Tower Heist

Let’s start with a list of what Tower Heist is not.  Tower Heist is not:
– an Italian Job/Fast Five/Ocean’s Eleven type thriller
– a raunchy funny comedy like Bridesmaids, or that funny at all
– an award winning film on any level

Tower Heist does have:
– current relevant material (it’s about a bunch of working class folk getting duped by a douchebag billionaire into a Ponzi scheme)
– a stellar supporting cast (Gabourey Sidibe with a Jamaican accent, where can I see MORE MORE of you?!, Eddie Murphy, GADS how I’ve missed you, Tea Leoni, you always surprise me by how freaking likeable and adorable you are)
– a ridiculous plot and premise, that is so laughably ludricrous

Things I could do without:
Ben Stiller. I have seen too much of you, and you are boring and ugly. I am tired of looking at your pushover face and seeing you furrow your catepillar brows.  Go away.
– Matthew Broderick. You were so adorable, funny and cute when you were young. That does not translate into middle age, unfortunately. You just seem sad, very very sad and you depress me.

Tower Heist felt like a sequel to a very funny film, in the sense that the humor was too safe, and mostly toed or overstepped the line into just not being all that funny.  In the end, not as many laughs as I would have liked, only a few thrills, but in general, good if you just want to make your mind melt for a couple of hours…$6

If you heart Tower Heist:

Recommendations by …
Meet the Fockers
Beverly Hills Cop
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Upon first viewing of Precious, I was wary that the film might be about spectacle. We are behind the eyes of an obese African American girl. She’s sixteen and still in Junior High School. She’s pregnant with her second child by her biological father. Her first child has Down Syndrome. And her mother mercilessly abuses her (physically, sexually, emotionally, verbally) at every opportunity. She gets kicked out of school. Then they lose their welfare checks. And even before the film steps into the territories of homelessness, joblessness and HIV I began to wonder if the writer was more interested in punishing her heroine than in redeeming her.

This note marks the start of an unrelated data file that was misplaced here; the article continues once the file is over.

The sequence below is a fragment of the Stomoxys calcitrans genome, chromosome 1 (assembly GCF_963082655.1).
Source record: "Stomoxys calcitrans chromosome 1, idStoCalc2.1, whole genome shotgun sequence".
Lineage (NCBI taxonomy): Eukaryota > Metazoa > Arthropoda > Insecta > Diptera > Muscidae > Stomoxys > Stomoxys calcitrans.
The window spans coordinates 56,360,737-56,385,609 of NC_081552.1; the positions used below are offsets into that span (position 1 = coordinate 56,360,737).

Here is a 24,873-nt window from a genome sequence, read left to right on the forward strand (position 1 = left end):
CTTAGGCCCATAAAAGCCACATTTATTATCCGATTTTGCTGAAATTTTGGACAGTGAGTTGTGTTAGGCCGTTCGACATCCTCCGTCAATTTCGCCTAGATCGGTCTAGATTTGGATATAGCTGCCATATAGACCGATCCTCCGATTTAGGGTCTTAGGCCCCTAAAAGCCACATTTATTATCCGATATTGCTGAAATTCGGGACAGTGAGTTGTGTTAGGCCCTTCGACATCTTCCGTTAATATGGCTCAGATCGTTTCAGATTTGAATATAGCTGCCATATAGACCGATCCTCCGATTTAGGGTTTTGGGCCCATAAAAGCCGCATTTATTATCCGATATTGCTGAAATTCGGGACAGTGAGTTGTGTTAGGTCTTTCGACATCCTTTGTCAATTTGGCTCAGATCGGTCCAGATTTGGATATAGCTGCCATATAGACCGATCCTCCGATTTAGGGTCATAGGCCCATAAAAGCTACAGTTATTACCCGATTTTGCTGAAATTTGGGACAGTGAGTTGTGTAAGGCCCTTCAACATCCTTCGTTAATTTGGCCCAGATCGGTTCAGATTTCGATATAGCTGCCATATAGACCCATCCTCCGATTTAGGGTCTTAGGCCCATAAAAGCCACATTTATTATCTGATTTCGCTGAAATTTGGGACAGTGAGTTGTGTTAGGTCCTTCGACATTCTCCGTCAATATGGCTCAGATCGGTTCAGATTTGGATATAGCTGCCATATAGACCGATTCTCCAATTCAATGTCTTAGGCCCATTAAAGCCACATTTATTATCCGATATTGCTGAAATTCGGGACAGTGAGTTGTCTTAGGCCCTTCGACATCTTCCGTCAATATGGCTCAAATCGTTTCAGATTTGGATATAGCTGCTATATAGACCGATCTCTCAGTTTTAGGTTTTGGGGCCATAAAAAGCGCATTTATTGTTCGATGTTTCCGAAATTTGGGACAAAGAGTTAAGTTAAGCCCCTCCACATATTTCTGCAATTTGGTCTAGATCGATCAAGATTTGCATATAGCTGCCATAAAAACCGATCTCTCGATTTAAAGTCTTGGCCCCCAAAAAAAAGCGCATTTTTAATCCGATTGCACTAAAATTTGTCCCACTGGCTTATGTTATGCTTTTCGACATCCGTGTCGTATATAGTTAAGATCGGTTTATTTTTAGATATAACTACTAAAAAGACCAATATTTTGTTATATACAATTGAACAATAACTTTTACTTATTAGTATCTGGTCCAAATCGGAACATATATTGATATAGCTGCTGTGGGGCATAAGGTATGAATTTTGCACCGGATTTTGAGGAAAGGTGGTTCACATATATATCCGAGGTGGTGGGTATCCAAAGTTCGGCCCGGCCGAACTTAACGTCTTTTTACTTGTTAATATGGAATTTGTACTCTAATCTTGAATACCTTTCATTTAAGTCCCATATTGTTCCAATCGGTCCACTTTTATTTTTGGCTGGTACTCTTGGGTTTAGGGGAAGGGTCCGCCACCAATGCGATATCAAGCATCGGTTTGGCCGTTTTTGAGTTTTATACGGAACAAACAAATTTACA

But that was on the first viewing, when the shock of all the suffering blinded me to the humor, poetry, the imagination, and incredible craft of the film. I’d also been blind to the humanity behind every character, which I realized on my second viewing, was at the core of Precious. The strength of the human spirit and the unwavering faith in what tomorrow may heal – those ideas (expressed much more eloquently in the film and not in this essay) are what make Precious almost unbearably moving.

You may recognize some household faces in Precious (Mariah Carey, Lenny Kravitz who do admirable jobs), but the performance that dominates my thinking is the comedian and actress Mo’Nique Imes. I’m certain hers is the best acting performance I’ve seen by a female lead this year.

Even if you fear your stomach will be too weak for this film, go see it anyway. You’ll leave the theater stronger . . . $11.

If you heart Precious:

Recommendations from DJ Cheata
Nobody Knows
Secrets and Lies

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Half Nelson

Recommendations from …
The King

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